Czech banking sector in better shape, still room for improvement
The Czech banking sector underwent rapid development following the fall of Communism in 1989. However, within a few years, it became apparent that various individuals and groups took the banking business not as a serious entrepreneurial activity but as a quick way to make big money, benefiting form an insufficient regulatory framework. Besides that, there was also a political demand for banks to finance the country's unprecedented economic transition including large-scale privatisation regardless of the inherent risks of the process. The second half of the 1990s was marked by a wave of bankruptcies of banks due to an enormous burden of bad loans and under-capitalisation.
According to a recent analysis by the international ratings agency, Fitch Ratings, the Czech financial sector is in much better financial shape than two years ago. The current situation in the sector - now largely controlled by foreign banks - has improved significantly following extensive consolidation and restructuring and the problems of insufficient capital and bad loans have been largely resolved. The legal and regulatory environment has improved in line with government efforts to make the Czech Republic ready for membership of the European Union. The bankruptcy law has also been enhanced.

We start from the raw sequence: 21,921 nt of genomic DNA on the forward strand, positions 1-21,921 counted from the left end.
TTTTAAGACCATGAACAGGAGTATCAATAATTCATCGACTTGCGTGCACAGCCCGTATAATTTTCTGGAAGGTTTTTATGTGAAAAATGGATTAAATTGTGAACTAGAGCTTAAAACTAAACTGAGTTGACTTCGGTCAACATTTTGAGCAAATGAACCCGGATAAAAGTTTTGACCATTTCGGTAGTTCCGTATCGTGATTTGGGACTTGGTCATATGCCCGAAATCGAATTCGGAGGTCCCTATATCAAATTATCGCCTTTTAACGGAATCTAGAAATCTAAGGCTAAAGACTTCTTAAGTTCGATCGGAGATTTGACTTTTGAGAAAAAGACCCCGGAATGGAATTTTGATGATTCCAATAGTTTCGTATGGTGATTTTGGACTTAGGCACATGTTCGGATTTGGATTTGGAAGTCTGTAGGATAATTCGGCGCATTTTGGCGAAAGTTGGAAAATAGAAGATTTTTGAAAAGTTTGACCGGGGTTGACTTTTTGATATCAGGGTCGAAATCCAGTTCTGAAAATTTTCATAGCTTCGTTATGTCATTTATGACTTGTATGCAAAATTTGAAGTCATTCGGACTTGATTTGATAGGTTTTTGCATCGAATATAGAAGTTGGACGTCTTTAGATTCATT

However, the agency reports that many banks are only marginally profitable and that the earnings outlook remains weak. Good corporate lending opportunities are hard to find, so many banks are focusing on retail banking in order to increase profits.
Vladimir Tax spoke to the author of the study, Libor Slechta, research director at Fitch Ratings Financial Institutions Group.